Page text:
New Essay in LA Review of Books: The Artifice of AI

I just published a feature essay in Los Angeles Review of Books: “The Artifice of AI: Why Machine-Generated Text Seems So Fake.” It’s about how we came to regard machine-generated writing as “fake,” going back to Artificial Versifying, a poetry generating algorithm from the 1670s. (See also my online simulation of this method!)

ChatGPT Claims to Square the Circle

This is a transcript of a conversation I had with ChatGPT in which it claimed to have squared the circle. The bot persisted in asserting that a square with side length r has the same area as a circle of radius r, even as it recognized that the areas differ by a factor of π; yet … Read more

Some GPT-3 Generated “Sonnets”

As an experiment, I asked the GPT-3 “text-davinci-003” model to write 20 Shakespearean sonnets on different topics. I’m interested in this because I’ve done some prior work on getting text generators to rhyme, and I wanted to see how well this new model can do. The results (most of which not actually sonnets) are below; … Read more

New article in The Wordsworth Circle

My latest article is now online. Binder, Jeffrey M. “The Datafication of Culture: Romanticism and AI-Generated Poetry.” The Wordsworth Circle 53, no. 3 (Summer 2022): 354-73. This article discusses a machine-generated imitation of William Wordsworth’s poem Tintern Abbey, which I posted here.

A Machine-Generated “Tintern Abbey”

The following is a poem generated by GPT-3. The text in bold is the prompt that I entered; the rest was generated by a machine. I discuss this text in my article “The Datafication of Culture: Romanticism and AI-Generated Poetry.”   Tintern Abbey   By Tantalus Greenville   Confused, distracted—still the feverish thirst For Nature … Read more

New article in Critical Inquiry

My first publication based on my history of computation project is finally out today. Binder, Jeffrey M. “Romantic Disciplinarity and the Rise of the Algorithm.” Critical Inquiry 46, no. 4 (Summer 2020): 813-834. Abstract: Scholars in both digital humanities and media studies have noted an apparent disconnect between computation and the interpretive methods of the humanities. Alan … Read more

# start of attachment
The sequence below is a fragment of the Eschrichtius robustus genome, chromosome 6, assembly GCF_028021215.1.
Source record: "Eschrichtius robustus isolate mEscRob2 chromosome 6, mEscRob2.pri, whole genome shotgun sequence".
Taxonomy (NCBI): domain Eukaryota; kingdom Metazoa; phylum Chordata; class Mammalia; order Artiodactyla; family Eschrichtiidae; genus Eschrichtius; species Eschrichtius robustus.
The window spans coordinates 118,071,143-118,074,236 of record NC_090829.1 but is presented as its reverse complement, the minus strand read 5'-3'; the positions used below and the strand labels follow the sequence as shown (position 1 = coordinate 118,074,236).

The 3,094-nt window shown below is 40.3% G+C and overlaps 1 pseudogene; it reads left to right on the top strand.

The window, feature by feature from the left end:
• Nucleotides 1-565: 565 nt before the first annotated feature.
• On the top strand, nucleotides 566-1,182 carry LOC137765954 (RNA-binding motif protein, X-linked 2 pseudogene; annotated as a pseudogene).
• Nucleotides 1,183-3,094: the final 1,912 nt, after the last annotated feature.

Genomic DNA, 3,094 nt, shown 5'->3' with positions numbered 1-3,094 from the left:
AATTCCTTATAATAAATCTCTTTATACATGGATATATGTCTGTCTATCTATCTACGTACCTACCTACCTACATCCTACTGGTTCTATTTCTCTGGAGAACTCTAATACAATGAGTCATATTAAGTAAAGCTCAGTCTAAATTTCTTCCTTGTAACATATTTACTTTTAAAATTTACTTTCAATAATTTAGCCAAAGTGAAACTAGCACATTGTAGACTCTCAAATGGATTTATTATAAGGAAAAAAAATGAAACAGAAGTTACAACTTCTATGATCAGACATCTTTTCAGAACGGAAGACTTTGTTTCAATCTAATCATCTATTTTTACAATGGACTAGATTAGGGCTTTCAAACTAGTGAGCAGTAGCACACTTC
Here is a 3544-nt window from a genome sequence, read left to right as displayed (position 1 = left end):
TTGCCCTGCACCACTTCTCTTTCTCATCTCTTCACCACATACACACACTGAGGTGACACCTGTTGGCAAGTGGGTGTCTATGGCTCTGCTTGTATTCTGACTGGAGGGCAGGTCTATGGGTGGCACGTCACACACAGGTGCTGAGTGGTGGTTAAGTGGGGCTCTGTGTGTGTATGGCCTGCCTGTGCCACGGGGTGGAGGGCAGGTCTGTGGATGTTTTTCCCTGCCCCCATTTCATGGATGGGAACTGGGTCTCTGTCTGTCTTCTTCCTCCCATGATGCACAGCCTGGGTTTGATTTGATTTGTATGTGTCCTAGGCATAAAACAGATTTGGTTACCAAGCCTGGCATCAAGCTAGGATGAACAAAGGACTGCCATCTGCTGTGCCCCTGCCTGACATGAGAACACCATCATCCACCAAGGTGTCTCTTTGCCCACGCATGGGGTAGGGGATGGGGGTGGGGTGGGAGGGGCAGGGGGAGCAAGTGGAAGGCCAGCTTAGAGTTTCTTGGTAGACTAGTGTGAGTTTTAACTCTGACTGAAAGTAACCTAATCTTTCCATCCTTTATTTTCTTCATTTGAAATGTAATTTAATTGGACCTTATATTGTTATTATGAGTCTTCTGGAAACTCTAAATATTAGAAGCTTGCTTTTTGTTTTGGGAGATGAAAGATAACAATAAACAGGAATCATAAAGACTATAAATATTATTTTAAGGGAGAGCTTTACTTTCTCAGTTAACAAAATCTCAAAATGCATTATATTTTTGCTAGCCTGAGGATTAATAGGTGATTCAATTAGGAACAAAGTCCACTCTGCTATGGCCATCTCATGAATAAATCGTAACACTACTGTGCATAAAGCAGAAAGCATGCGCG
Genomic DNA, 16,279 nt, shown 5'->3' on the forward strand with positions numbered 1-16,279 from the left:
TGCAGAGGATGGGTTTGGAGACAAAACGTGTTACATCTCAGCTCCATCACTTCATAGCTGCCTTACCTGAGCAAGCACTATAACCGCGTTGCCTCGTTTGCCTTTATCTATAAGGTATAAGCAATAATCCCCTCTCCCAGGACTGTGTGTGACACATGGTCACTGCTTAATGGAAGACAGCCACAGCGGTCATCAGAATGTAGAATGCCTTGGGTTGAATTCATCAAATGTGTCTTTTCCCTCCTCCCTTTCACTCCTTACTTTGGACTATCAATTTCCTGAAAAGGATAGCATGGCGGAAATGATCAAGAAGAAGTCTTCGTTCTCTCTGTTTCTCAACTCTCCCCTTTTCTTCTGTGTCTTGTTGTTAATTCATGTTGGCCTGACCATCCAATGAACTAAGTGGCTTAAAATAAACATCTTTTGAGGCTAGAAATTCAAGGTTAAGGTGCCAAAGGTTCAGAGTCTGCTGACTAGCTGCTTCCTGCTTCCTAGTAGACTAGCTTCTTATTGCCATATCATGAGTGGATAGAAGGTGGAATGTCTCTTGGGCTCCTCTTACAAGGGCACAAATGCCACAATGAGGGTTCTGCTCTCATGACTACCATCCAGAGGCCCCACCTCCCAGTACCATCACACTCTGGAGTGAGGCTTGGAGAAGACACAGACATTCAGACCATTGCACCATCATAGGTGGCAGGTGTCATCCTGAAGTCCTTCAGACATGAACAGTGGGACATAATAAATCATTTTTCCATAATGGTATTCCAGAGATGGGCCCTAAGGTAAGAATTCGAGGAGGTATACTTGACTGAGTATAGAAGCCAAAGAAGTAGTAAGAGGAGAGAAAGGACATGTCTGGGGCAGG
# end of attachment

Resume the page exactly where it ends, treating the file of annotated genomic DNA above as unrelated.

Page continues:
Artificial Versifying

In his 1677 book Artificial Versifying, the English mathematician John Peter describes a simple procedure that can be used “to make almost Six hundred thousand different Latine Verses.” By drawing letters from a set of tables in a certain pattern, one can produce grammatically and metrically correct verses whether one understands Latin or not. This … Read more

New article in Media Culture and Society

My latest article is out online today. Binder, Jeffrey M. “The Eighteenth-Century Elocution Movement and Facebook: Reading Emotion Before and After the Subject.” Media Culture and Society. Published online Aug. 18, 2019. Abstract: The rise of social media has recently inspired a renewed debate about the decentering of the subject. Some scholars have responded to … Read more


Way back in 2003, I created Homespring, an absurdist esoteric programming language that has since taken on something of a life of its own. It attracted a bit of attention on the Internet in May, 2018, so I figured I would put up a new page about it. A Homespring program takes the form of … Read more

New article in American Literature

My paper about the Distance Machine is online now. Binder, Jeffrey M. “‘The General Practice of the Nation’: Walt Whitman, Language, and Computerized Search in the Nineteenth-Century Archive.” American Literature 88.3 (September, 2016): 447-75. Abstract: Word-search technologies have played a significant role in literary scholarship for decades, yet they have received little attention from literary theorists. This … Read more